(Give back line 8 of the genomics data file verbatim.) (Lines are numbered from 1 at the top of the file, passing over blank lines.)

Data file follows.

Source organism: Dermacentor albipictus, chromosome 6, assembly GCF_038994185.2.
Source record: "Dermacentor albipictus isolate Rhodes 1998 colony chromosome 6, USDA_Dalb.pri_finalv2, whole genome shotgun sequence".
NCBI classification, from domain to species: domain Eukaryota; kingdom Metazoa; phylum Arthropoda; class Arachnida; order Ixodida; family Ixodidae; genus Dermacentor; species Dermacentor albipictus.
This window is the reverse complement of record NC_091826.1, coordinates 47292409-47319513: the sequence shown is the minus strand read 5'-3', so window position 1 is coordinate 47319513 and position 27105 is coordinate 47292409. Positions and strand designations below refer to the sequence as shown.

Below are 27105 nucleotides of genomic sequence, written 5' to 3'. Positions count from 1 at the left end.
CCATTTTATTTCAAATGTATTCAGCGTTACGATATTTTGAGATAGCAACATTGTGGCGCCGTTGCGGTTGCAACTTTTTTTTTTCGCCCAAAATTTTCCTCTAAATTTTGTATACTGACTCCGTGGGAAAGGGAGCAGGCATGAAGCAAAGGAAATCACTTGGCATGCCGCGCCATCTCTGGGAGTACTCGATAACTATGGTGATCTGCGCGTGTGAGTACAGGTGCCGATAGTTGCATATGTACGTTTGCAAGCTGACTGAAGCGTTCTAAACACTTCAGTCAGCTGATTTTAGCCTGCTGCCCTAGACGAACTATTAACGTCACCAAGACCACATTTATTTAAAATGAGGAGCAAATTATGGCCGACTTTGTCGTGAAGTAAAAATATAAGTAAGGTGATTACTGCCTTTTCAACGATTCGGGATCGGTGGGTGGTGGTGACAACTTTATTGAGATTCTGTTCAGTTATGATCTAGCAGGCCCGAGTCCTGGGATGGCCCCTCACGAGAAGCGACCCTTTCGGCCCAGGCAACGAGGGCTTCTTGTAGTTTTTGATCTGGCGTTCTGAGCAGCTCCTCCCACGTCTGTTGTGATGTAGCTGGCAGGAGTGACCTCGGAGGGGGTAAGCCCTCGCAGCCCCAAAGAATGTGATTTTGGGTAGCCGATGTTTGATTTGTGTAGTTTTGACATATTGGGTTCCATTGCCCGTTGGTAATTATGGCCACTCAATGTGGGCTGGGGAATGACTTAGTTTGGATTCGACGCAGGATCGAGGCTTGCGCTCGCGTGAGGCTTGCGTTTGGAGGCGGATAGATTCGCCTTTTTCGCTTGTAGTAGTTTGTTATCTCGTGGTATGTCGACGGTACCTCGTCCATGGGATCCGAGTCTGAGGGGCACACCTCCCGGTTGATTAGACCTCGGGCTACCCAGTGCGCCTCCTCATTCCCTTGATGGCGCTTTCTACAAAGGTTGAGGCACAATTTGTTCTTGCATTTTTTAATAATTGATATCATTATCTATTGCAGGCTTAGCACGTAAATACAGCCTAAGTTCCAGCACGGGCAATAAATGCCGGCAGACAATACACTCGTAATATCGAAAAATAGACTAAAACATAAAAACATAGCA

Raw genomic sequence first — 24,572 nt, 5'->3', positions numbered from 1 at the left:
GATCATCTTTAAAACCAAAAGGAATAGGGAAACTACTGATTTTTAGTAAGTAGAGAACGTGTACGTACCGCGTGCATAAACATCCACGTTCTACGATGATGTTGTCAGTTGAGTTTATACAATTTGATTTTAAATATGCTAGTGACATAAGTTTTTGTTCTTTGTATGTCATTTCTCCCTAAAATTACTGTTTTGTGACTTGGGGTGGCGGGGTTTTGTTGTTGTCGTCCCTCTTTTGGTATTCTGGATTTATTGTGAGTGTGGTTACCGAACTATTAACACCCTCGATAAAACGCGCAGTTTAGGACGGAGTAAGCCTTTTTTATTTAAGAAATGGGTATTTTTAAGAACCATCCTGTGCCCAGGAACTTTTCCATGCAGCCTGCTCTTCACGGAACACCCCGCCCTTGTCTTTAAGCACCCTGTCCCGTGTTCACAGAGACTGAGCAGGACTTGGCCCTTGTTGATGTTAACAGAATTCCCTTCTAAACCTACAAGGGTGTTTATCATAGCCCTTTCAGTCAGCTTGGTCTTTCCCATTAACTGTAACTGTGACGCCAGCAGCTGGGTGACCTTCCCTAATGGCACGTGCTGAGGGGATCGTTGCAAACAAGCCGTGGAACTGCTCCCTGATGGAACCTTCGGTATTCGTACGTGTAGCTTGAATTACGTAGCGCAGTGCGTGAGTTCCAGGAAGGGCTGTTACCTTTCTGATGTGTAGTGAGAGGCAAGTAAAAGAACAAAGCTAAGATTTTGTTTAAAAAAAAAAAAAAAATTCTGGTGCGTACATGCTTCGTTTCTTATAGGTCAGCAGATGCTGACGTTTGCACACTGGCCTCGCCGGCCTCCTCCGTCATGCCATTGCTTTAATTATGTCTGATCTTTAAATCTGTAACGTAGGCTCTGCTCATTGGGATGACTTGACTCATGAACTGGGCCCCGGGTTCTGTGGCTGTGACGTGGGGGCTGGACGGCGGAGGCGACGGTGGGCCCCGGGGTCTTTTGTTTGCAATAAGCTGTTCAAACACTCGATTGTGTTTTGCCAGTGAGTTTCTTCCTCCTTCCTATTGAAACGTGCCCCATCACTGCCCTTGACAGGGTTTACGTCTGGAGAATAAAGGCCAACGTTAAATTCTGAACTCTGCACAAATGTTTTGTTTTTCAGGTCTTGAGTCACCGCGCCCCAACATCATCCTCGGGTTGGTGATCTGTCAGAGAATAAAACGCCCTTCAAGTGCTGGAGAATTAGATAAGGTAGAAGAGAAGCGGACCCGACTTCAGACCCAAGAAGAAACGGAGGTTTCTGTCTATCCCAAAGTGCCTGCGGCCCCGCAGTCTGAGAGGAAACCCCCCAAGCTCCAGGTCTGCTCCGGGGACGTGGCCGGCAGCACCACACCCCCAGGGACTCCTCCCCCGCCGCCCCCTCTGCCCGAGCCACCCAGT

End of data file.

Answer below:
GATCATCTTTAAAACCAAAAGGAATAGGGAAACTACTGATTTTTAGTAAGTAGAGAACGTGTACGTACCGCGTGCATAAACATCCACGTTCTACGATGATGTTGTCAGTTGAGTTTATACAATTTGATTTTAAATATGCTAGTGACATAAGTTTTTGTTCTTTGTATGTCATTTCTCCCTAAAATTACTGTTTTGTGACTTGGGGTGGCGGGGTTTTGTTGTTGTCGTCCCTCTTTTGGTATTCTGGATTTATTGTGAGTGTGGTTACCGAACTATTAACACCCTCGATAAAACGCGCAGTTTAGGACGGAGTAAGCCTTTTTTATTTAAGAAATGGGTATTTTTAAGAACCATCCTGTGCCCAGGAACTTTTCCATGCAGCCTGCTCTTCACGGAACACCCCGCCCTTGTCTTTAAGCACCCTGTCCCGTGTTCACAGAGACTGAGCAGGACTTGGCCCTTGTTGATGTTAACAGAATTCCCTTCTAAACCTACAAGGGTGTTTATCATAGCCCTTTCAGTCAGCTTGGTCTTTCCCATTAACTGTAACTGTGACGCCAGCAGCTGGGTGACCTTCCCTAATGGCACGTGCTGAGGGGATCGTTGCAAACAAGCCGTGGAACTGCTCCCTGATGGAACCTTCGGTATTCGTACGTGTAGCTTGAATTACGTAGCGCAGTGCGTGAGTTCCAGGAAGGGCTGTTACCTTTCTGATGTGTAGTGAGAGGCAAGTAAAAGAACAAAGCTAAGATTTTGTTTAAAAAAAAAAAAAAAATTCTGGTGCGTACATGCTTCGTTTCTTATAGGTCAGCAGATGCTGACGTTTGCACACTGGCCTCGCCGGCCTCCTCCGTCATGCCATTGCTTTAATTATGTCTGATCTTTAAATCTGTAACGTAGGCTCTGCTCATTGGGATGACTTGACTCATGAACTGGGCCCCGGGTTCTGTGGCTGTGACGTGGGGGCTGGACGGCGGAGGCGACGGTGGGCCCCGGGGTCTTTTGTTTGCAATAAGCTGTTCAAACACTCGATTGTGTTTTGCCAGTGAGTTTCTTCCTCCTTCCTATTGAAACGTGCCCCATCACTGCCCTTGACAGGGTTTACGTCTGGAGAATAAAGGCCAACGTTAAATTCTGAACTCTGCACAAATGTTTTGTTTTTCAGGTCTTGAGTCACCGCGCCCCAACATCATCCTCGGGTTGGTGATCTGTCAGAGAATAAAACGCCCTTCAAGTGCTGGAGAATTAGATAAGGTAGAAGAGAAGCGGACCCGACTTCAGACCCAAGAAGAAACGGAGGTTTCTGTCTATCCCAAAGTGCCTGCGGCCCCGCAGTCTGAGAGGAAACCCCCCAAGCTCCAGGTCTGCTCCGGGGACGTGGCCGGCAGCACCACACCCCCAGGGACTCCTCCCCCGCCGCCCCCTCTGCCCGAGCCACCCAGT